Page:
The Equal Employment Opportunity Commission (EEOC) recently settled its first transgender discrimination lawsuit, which marks one of only two lawsuits ever filed by the EEOC alleging sex discrimination against a transgender individual. Lakeland Eye Clinic, a Florida based organization, will pay a former employee $150,000 to resolve claims of sex discrimination under Title VII of the Civil Rights Act of 1964.
The EEOC's lawsuit alleged that Lakeland Eye Clinic discriminated based on sex by firing its Director of Hearing Services after she began to present as a woman and informed the defendant that she was transgender, despite the fact that the employee had performed her duties satisfactorily throughout her employment. The complaint alleged that the action was taken because the former Director was transgender, transitioning from male to female, and because she did not conform to the employer's gender-based stereotypes.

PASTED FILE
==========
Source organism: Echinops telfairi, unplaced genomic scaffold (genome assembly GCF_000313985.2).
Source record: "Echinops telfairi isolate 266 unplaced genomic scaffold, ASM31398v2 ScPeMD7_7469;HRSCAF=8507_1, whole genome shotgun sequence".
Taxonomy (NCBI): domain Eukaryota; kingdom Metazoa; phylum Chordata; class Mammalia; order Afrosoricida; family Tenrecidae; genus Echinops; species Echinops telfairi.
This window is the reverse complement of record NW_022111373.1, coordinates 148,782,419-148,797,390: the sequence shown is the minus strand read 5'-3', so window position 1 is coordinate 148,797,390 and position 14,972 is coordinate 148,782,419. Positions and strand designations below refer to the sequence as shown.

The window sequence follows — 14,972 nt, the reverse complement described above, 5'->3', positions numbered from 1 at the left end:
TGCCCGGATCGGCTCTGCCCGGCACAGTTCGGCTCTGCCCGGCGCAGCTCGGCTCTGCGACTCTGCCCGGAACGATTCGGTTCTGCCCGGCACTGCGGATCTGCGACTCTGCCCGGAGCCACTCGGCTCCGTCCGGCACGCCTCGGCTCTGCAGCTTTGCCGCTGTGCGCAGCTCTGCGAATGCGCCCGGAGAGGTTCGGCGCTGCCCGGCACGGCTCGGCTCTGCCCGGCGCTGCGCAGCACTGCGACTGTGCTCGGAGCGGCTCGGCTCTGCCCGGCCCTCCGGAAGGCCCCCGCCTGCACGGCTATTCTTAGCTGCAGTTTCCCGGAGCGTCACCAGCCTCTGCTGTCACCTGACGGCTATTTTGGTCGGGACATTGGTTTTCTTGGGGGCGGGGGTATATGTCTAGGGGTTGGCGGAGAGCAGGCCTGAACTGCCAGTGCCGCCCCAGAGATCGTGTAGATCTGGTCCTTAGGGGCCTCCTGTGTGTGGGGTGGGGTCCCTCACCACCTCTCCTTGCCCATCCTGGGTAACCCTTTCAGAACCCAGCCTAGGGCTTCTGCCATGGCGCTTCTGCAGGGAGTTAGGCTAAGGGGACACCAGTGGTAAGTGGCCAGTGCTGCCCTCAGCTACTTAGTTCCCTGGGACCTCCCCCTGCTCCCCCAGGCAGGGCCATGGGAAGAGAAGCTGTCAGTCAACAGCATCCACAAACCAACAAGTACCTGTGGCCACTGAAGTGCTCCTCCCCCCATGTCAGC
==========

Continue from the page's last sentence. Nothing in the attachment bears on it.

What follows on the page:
EEOC General Counsel, David Lopez, described the case as a "historic settlement," which “solidifies the EEOC's commitment to enforcing the rights of transgender employees secured by Title VII." The lawsuit against Lakeland is part of the EEOC's ongoing efforts to implement its Strategic Enforcement Plan (SEP), which the Commission adopted in December of 2012. The SEP includes "coverage of lesbian, gay, bisexual and transgender individuals under Title VII's sex discrimination provisions, as they may apply" as a top Commission enforcement priority. The other EEOC lawsuit alleging discrimination against a transgender individual, EEOC v. Harris Funeral Home, is on-going.
Moral of the Story: Employers must be mindful of issues related to gender identity and/or expression that might arise during interviewing, hiring, discipline, promotion and termination decisions and should be particularly vigilant when an employee identifies him or herself as transgender, or announces a plan to undergo a gender transition. Decisions affecting employment must be made without regard to an employee's transgender status. Employers should also carefully review existing employment policies, including dress code policies, to ensure there is no implication of gender based stereotypes.